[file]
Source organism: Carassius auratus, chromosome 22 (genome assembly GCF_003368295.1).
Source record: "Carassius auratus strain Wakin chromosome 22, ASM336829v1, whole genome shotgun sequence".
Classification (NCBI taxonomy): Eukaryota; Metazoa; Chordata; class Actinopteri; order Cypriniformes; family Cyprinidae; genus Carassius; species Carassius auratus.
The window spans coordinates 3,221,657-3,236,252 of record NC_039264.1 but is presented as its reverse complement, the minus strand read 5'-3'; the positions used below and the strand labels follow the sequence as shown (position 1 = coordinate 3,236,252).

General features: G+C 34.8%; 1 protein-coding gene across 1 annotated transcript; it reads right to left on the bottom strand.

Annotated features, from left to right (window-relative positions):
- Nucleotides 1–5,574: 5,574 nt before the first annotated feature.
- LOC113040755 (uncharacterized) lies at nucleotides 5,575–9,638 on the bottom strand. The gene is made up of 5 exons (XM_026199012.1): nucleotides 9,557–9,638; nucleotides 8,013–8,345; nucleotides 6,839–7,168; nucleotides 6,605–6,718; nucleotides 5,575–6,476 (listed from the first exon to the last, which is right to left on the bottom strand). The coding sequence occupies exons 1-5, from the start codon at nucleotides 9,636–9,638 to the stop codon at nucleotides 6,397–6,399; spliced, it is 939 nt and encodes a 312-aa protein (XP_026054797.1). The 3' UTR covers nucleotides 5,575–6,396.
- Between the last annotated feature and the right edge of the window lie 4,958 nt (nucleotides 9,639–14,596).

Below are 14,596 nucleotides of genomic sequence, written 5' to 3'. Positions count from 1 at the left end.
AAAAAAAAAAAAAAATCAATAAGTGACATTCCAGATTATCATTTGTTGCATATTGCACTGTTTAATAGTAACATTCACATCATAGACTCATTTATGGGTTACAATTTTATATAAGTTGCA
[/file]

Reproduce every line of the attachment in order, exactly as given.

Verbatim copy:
Source organism: Carassius auratus, chromosome 22 (genome assembly GCF_003368295.1).
Source record: "Carassius auratus strain Wakin chromosome 22, ASM336829v1, whole genome shotgun sequence".
Classification (NCBI taxonomy): Eukaryota; Metazoa; Chordata; class Actinopteri; order Cypriniformes; family Cyprinidae; genus Carassius; species Carassius auratus.
The window spans coordinates 3,221,657-3,236,252 of record NC_039264.1 but is presented as its reverse complement, the minus strand read 5'-3'; the positions used below and the strand labels follow the sequence as shown (position 1 = coordinate 3,236,252).

General features: G+C 34.8%; 1 protein-coding gene across 1 annotated transcript; it reads right to left on the bottom strand.

Annotated features, from left to right (window-relative positions):
- Nucleotides 1–5,574: 5,574 nt before the first annotated feature.
- LOC113040755 (uncharacterized) lies at nucleotides 5,575–9,638 on the bottom strand. The gene is made up of 5 exons (XM_026199012.1): nucleotides 9,557–9,638; nucleotides 8,013–8,345; nucleotides 6,839–7,168; nucleotides 6,605–6,718; nucleotides 5,575–6,476 (listed from the first exon to the last, which is right to left on the bottom strand). The coding sequence occupies exons 1-5, from the start codon at nucleotides 9,636–9,638 to the stop codon at nucleotides 6,397–6,399; spliced, it is 939 nt and encodes a 312-aa protein (XP_026054797.1). The 3' UTR covers nucleotides 5,575–6,396.
- Between the last annotated feature and the right edge of the window lie 4,958 nt (nucleotides 9,639–14,596).

Below are 14,596 nucleotides of genomic sequence, written 5' to 3'. Positions count from 1 at the left end.
AAAAAAAAAAAAAAATCAATAAGTGACATTCCAGATTATCATTTGTTGCATATTGCACTGTTTAATAGTAACATTCACATCATAGACTCATTTATGGGTTACAATTTTATATAAGTTGCA